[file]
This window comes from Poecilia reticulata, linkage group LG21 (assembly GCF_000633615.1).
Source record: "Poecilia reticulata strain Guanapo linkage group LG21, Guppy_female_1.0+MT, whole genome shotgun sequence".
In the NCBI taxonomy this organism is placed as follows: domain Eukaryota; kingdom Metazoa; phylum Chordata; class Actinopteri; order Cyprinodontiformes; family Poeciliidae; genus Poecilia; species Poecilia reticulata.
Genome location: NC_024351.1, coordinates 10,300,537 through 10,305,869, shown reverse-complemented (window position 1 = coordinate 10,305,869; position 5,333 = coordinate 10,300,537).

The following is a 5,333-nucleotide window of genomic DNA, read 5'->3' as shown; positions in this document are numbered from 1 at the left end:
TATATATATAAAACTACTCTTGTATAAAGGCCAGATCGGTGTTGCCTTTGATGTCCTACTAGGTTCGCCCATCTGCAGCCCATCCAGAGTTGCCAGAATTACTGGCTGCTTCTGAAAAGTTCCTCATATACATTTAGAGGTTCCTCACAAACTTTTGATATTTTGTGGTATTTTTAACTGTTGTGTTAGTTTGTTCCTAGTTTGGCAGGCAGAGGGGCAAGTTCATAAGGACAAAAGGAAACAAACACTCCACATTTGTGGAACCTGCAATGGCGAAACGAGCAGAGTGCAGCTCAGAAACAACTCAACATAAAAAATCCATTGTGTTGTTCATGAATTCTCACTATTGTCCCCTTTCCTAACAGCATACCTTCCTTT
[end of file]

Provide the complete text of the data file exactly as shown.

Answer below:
This window comes from Poecilia reticulata, linkage group LG21 (assembly GCF_000633615.1).
Source record: "Poecilia reticulata strain Guanapo linkage group LG21, Guppy_female_1.0+MT, whole genome shotgun sequence".
In the NCBI taxonomy this organism is placed as follows: domain Eukaryota; kingdom Metazoa; phylum Chordata; class Actinopteri; order Cyprinodontiformes; family Poeciliidae; genus Poecilia; species Poecilia reticulata.
Genome location: NC_024351.1, coordinates 10,300,537 through 10,305,869, shown reverse-complemented (window position 1 = coordinate 10,305,869; position 5,333 = coordinate 10,300,537).

The following is a 5,333-nucleotide window of genomic DNA, read 5'->3' as shown; positions in this document are numbered from 1 at the left end:
TATATATATAAAACTACTCTTGTATAAAGGCCAGATCGGTGTTGCCTTTGATGTCCTACTAGGTTCGCCCATCTGCAGCCCATCCAGAGTTGCCAGAATTACTGGCTGCTTCTGAAAAGTTCCTCATATACATTTAGAGGTTCCTCACAAACTTTTGATATTTTGTGGTATTTTTAACTGTTGTGTTAGTTTGTTCCTAGTTTGGCAGGCAGAGGGGCAAGTTCATAAGGACAAAAGGAAACAAACACTCCACATTTGTGGAACCTGCAATGGCGAAACGAGCAGAGTGCAGCTCAGAAACAACTCAACATAAAAAATCCATTGTGTTGTTCATGAATTCTCACTATTGTCCCCTTTCCTAACAGCATACCTTCCTTT